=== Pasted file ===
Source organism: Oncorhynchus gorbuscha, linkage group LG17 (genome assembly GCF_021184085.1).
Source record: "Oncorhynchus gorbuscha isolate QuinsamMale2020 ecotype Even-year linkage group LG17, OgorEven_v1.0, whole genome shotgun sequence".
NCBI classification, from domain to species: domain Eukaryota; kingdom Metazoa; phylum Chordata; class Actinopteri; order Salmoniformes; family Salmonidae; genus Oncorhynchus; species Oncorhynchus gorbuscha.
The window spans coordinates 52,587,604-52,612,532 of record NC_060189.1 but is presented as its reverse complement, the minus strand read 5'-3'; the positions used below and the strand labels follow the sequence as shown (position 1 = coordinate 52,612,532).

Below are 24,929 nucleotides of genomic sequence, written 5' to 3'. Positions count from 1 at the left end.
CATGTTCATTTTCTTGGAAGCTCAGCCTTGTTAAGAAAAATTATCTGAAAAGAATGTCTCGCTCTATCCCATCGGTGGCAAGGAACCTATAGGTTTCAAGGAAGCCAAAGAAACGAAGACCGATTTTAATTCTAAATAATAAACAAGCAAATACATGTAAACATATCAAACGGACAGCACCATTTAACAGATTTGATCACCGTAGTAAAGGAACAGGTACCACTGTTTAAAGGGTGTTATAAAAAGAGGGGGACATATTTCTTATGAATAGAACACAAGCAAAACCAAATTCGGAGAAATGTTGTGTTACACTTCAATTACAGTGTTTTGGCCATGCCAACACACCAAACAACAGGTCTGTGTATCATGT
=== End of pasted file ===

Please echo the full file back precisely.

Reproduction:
Source organism: Oncorhynchus gorbuscha, linkage group LG17 (genome assembly GCF_021184085.1).
Source record: "Oncorhynchus gorbuscha isolate QuinsamMale2020 ecotype Even-year linkage group LG17, OgorEven_v1.0, whole genome shotgun sequence".
NCBI classification, from domain to species: domain Eukaryota; kingdom Metazoa; phylum Chordata; class Actinopteri; order Salmoniformes; family Salmonidae; genus Oncorhynchus; species Oncorhynchus gorbuscha.
The window spans coordinates 52,587,604-52,612,532 of record NC_060189.1 but is presented as its reverse complement, the minus strand read 5'-3'; the positions used below and the strand labels follow the sequence as shown (position 1 = coordinate 52,612,532).

Below are 24,929 nucleotides of genomic sequence, written 5' to 3'. Positions count from 1 at the left end.
CATGTTCATTTTCTTGGAAGCTCAGCCTTGTTAAGAAAAATTATCTGAAAAGAATGTCTCGCTCTATCCCATCGGTGGCAAGGAACCTATAGGTTTCAAGGAAGCCAAAGAAACGAAGACCGATTTTAATTCTAAATAATAAACAAGCAAATACATGTAAACATATCAAACGGACAGCACCATTTAACAGATTTGATCACCGTAGTAAAGGAACAGGTACCACTGTTTAAAGGGTGTTATAAAAAGAGGGGGACATATTTCTTATGAATAGAACACAAGCAAAACCAAATTCGGAGAAATGTTGTGTTACACTTCAATTACAGTGTTTTGGCCATGCCAACACACCAAACAACAGGTCTGTGTATCATGT